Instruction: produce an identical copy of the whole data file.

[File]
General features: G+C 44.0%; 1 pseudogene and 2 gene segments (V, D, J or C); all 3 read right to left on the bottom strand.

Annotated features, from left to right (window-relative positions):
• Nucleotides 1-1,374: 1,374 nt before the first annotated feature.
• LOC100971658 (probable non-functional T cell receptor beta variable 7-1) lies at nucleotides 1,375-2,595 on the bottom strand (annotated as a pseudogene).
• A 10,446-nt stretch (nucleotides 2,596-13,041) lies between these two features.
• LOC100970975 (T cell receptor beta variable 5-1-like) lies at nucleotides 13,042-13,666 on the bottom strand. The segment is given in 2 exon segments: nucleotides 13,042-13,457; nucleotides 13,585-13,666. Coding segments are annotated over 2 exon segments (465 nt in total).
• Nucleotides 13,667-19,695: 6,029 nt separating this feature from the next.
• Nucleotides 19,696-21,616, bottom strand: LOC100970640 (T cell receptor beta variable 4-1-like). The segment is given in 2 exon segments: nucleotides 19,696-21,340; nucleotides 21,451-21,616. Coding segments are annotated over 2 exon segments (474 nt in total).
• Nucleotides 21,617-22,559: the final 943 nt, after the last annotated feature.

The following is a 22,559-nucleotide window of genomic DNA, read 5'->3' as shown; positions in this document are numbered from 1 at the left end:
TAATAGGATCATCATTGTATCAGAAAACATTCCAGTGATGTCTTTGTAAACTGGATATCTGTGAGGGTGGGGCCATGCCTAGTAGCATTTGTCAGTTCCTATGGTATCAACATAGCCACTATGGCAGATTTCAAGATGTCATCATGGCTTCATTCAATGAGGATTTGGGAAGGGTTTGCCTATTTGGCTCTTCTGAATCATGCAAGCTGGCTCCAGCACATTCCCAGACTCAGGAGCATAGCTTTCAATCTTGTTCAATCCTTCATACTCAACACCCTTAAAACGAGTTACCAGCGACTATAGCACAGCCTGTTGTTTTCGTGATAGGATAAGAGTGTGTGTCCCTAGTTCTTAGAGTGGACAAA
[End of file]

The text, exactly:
General features: G+C 44.0%; 1 pseudogene and 2 gene segments (V, D, J or C); all 3 read right to left on the bottom strand.

Annotated features, from left to right (window-relative positions):
• Nucleotides 1-1,374: 1,374 nt before the first annotated feature.
• LOC100971658 (probable non-functional T cell receptor beta variable 7-1) lies at nucleotides 1,375-2,595 on the bottom strand (annotated as a pseudogene).
• A 10,446-nt stretch (nucleotides 2,596-13,041) lies between these two features.
• LOC100970975 (T cell receptor beta variable 5-1-like) lies at nucleotides 13,042-13,666 on the bottom strand. The segment is given in 2 exon segments: nucleotides 13,042-13,457; nucleotides 13,585-13,666. Coding segments are annotated over 2 exon segments (465 nt in total).
• Nucleotides 13,667-19,695: 6,029 nt separating this feature from the next.
• Nucleotides 19,696-21,616, bottom strand: LOC100970640 (T cell receptor beta variable 4-1-like). The segment is given in 2 exon segments: nucleotides 19,696-21,340; nucleotides 21,451-21,616. Coding segments are annotated over 2 exon segments (474 nt in total).
• Nucleotides 21,617-22,559: the final 943 nt, after the last annotated feature.

The following is a 22,559-nucleotide window of genomic DNA, read 5'->3' as shown; positions in this document are numbered from 1 at the left end:
TAATAGGATCATCATTGTATCAGAAAACATTCCAGTGATGTCTTTGTAAACTGGATATCTGTGAGGGTGGGGCCATGCCTAGTAGCATTTGTCAGTTCCTATGGTATCAACATAGCCACTATGGCAGATTTCAAGATGTCATCATGGCTTCATTCAATGAGGATTTGGGAAGGGTTTGCCTATTTGGCTCTTCTGAATCATGCAAGCTGGCTCCAGCACATTCCCAGACTCAGGAGCATAGCTTTCAATCTTGTTCAATCCTTCATACTCAACACCCTTAAAACGAGTTACCAGCGACTATAGCACAGCCTGTTGTTTTCGTGATAGGATAAGAGTGTGTGTCCCTAGTTCTTAGAGTGGACAAA